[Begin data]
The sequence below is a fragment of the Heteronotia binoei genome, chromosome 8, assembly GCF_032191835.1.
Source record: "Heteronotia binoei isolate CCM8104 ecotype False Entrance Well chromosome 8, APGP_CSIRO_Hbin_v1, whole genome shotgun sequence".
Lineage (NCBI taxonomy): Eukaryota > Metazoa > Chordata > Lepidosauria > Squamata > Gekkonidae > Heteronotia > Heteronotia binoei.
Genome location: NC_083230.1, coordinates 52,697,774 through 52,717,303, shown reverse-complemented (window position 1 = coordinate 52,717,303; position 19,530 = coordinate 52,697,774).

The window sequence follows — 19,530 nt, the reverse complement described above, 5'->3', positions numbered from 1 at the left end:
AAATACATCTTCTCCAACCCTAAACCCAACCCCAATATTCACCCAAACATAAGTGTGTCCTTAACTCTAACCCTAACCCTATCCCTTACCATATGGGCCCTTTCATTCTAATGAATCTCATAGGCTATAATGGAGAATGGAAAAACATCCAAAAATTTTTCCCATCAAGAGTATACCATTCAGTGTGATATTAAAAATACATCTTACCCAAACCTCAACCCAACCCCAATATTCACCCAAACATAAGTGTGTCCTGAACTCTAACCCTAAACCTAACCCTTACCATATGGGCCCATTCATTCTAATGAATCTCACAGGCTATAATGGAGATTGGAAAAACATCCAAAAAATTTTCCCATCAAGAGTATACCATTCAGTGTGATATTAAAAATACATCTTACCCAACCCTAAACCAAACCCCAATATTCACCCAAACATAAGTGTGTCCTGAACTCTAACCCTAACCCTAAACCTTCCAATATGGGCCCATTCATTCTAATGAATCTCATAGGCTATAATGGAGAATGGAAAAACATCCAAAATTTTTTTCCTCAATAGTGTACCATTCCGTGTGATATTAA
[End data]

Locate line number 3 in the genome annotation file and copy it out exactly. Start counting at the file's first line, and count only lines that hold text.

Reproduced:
Lineage (NCBI taxonomy): Eukaryota > Metazoa > Chordata > Lepidosauria > Squamata > Gekkonidae > Heteronotia > Heteronotia binoei.